With James Franco in a “bad place” following recent allegations against him which he has denied, questions have been raised as to what this means for the future of The Disaster Artist, which Franco directed, produced and starred in as accidental genius Tommy Wiseau, the man who made the cult classic The Room. One source that wasted no time in jumping in on the story? Bizarrely enough, The Room’s official Facebook page.
Posting a status shortly before the airing of the Critics Choice Awards (for which Franco won an award for Best Actor in a Comedy, but you may not have known that since it conveniently happened during a commercial break), The Room’s Facebook page was quick to comment on the Franco scandal, saying it was “a sad day” and lamenting that “Franco was up for an Oscar nomination, but since those are announced January 21, it probably won’t happen now.” Long story short, The Room–a movie in which the story of a woman getting beat up so badly she had to go to a hospital is apparently supposed to be hilarious–was trying to save face before it got in trouble for being associated with The Disaster Artist, which it has heavily been involved in promoting.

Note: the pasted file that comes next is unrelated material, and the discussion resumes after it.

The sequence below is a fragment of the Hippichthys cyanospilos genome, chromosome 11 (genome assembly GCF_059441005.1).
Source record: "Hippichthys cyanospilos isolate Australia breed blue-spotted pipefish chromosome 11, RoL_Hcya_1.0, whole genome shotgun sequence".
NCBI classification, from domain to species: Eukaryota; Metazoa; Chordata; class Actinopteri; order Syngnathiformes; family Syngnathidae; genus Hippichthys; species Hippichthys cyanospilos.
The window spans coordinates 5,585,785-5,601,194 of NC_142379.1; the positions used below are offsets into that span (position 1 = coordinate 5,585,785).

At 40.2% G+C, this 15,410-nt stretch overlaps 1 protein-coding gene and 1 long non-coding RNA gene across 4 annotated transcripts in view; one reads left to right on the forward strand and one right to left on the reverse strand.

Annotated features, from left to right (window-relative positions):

Or, at least, that’s what did happen…until the post got deleted the next day.
This is The Room we’re talking about, so naturally things get a little weird here. A vague “apology” post was posted the same day, claiming that Tommy Wiseau was upset about it and wanted for it to be taken down:
In addition to the eyebrows this post would normally raise on its own, the biggest mystery that might come from it is who exactly runs The Room’s Facebook page. In the past, I think most people suspected it was Wiseau itself, especially since posts used to be typed IN ALL CAPS and usually did things like advertise The Neighbors as though it had already become a Room-style hit (for those wondering, don’t even try watching The Neighbors, at least not without a drink available). Is the infamous “John from The Room Dot Com”–the man who supposedly emailed internet comedian Doug Walker ordering for him to take down his Nostalgia Critic review of The Room under the threat of legal consequences–a real person after all? That would certainly explain this strange encounter Wiseau had with a fan at a convention in which he once again expressed his hatred of “politics”:
In any case, it appears as though Wiseau isn’t wanting to get involved in the controversy surrounding The Disaster Artist, but if he’s ever asked about Franco, he will probably chastise him for not allowing him to speak at the Golden Globes.